Igor Volsky has a good post taking a look at Senator Susan Collins’ objections to the Finance Committee version of health reform. She appears to me to be taking a constructive tone with regard to the whole thing, but as is frustratingly often the case on this issue her concerns are somewhat contradictory. She’s concerned the bill doesn’t do enough to ensure affordability, but she opposes additional revenue measures to enhance affordability. She’s concerned the bill doesn’t do enough to control costs, but she’s voiced objections to many of the specific cost-containment measures in the bill. A robust public option would ameliorate both of these concerns to some extent, but there’s no indication that’s what she’s talking about:
If Collins is unwilling to recognize or support real cost containment measures, then Democrats are wasting their time wooing the other Senator from Maine. After all, she’s not willing to back policies that support her own rhetoric.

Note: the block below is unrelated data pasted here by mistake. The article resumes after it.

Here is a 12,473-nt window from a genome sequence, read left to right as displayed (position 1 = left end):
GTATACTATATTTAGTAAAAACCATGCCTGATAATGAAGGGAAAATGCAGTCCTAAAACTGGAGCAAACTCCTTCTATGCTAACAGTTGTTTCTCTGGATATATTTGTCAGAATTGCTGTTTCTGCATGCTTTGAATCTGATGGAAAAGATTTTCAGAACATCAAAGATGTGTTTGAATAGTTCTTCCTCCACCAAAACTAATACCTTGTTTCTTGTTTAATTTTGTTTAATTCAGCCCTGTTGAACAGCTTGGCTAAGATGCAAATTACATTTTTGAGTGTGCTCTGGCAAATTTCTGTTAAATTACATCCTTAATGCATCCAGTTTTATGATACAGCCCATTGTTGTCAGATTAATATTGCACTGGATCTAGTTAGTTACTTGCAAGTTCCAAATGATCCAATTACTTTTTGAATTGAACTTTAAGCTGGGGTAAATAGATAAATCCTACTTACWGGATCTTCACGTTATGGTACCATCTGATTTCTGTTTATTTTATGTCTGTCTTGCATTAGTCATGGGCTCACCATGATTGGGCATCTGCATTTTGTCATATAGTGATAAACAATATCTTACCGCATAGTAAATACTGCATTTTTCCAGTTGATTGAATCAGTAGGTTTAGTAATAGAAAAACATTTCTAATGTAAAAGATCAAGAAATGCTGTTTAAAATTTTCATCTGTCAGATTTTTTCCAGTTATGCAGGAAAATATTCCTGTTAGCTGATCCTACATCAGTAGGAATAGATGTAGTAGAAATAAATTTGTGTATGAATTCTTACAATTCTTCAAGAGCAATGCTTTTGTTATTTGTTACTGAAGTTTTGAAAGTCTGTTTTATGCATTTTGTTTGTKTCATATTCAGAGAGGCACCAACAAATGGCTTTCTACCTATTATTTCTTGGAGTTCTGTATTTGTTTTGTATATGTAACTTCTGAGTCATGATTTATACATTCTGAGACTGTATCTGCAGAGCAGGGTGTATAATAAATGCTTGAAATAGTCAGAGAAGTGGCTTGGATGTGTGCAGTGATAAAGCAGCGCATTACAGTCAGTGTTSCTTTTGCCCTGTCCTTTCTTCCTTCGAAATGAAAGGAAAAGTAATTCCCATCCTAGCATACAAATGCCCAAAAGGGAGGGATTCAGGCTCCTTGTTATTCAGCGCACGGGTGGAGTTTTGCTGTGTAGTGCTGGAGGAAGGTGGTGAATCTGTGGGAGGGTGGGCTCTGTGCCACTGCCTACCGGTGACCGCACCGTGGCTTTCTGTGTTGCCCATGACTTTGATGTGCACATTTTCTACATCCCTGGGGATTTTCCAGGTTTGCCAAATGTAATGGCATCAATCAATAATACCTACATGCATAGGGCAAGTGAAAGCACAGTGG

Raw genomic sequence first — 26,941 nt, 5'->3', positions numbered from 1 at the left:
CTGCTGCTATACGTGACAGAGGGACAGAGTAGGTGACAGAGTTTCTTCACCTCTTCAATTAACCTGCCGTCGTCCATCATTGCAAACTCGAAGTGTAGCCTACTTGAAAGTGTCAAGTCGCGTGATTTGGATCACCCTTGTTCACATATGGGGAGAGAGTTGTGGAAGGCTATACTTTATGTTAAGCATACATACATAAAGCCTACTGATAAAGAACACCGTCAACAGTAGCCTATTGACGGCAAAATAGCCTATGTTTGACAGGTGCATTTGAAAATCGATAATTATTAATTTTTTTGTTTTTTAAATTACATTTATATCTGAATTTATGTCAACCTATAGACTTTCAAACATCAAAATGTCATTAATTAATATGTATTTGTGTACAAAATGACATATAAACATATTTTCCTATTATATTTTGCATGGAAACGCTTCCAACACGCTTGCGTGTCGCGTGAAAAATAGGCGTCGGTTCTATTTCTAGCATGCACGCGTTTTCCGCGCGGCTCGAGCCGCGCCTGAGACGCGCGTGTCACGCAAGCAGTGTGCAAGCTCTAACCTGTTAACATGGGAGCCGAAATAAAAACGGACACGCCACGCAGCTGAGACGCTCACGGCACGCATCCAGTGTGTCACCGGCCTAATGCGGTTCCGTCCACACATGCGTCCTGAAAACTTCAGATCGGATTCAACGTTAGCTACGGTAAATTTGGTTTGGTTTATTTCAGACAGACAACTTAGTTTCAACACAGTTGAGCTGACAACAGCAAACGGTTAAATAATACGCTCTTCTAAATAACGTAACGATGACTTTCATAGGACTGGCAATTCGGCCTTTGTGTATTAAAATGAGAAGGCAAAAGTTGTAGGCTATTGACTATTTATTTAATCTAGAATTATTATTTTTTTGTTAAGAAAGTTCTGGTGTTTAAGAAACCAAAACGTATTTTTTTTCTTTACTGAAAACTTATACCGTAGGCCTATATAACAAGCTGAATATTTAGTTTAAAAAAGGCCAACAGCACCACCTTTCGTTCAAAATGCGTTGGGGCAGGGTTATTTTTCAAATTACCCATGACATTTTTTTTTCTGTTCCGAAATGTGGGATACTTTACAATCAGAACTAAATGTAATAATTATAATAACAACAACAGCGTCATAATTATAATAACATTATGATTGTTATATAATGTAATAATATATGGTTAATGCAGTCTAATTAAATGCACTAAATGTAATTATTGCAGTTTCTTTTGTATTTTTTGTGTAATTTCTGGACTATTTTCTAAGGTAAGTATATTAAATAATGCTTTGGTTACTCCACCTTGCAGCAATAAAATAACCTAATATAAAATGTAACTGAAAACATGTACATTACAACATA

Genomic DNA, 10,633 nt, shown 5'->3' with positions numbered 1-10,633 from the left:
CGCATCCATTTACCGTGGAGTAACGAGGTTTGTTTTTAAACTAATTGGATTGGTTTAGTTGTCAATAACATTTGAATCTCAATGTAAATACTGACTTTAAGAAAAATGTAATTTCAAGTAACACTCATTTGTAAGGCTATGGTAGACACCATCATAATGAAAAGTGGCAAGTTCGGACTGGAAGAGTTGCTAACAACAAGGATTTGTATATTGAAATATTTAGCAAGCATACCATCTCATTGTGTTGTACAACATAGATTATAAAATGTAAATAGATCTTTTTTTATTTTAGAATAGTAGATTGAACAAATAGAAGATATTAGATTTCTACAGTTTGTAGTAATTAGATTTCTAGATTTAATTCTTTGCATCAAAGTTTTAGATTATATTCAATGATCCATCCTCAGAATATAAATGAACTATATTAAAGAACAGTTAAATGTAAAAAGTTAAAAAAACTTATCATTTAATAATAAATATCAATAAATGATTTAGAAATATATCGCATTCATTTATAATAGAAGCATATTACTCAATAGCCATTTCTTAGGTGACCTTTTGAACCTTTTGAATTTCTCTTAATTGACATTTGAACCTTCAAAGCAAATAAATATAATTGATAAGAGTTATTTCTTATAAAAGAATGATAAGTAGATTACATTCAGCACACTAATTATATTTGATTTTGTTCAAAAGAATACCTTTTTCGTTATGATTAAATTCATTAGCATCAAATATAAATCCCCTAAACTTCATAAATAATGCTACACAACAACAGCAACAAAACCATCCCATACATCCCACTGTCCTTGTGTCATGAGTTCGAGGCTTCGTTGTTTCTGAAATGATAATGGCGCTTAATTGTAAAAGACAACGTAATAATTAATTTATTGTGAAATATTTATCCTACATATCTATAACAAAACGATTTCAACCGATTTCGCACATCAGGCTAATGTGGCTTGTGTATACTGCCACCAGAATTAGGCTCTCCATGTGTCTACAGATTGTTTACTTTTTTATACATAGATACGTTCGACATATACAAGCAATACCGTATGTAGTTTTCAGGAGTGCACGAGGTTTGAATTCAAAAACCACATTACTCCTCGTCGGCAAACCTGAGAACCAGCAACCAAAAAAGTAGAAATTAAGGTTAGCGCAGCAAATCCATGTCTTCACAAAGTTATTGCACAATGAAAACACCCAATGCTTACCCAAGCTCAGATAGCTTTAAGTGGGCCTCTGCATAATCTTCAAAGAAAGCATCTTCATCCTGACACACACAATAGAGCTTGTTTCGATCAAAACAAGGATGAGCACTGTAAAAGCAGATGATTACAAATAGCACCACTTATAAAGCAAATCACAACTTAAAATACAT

Or maybe to put it another way, wooing Collins makes sense in principle but the onus should be on her to make concrete proposals about what modifications would lead to her supporting a bill. Oftentimes it seems to me that the Senate’s perennial quest for bipartisanship gets bogged down in oddly theoretical discussions or else involve preemptive capitulation unmatched by hard promises of support. The leadership has some decisions to make as they work to bring a final text of a bill to the floor. This is a great opportunity for moderate Republicans—or even immoderate ones—to go on record about changes they’d like to see made in exchange for a yes vote. But vague, hand-wavy expressions of generalized concern about cost and affordability don’t move the ball forward at all.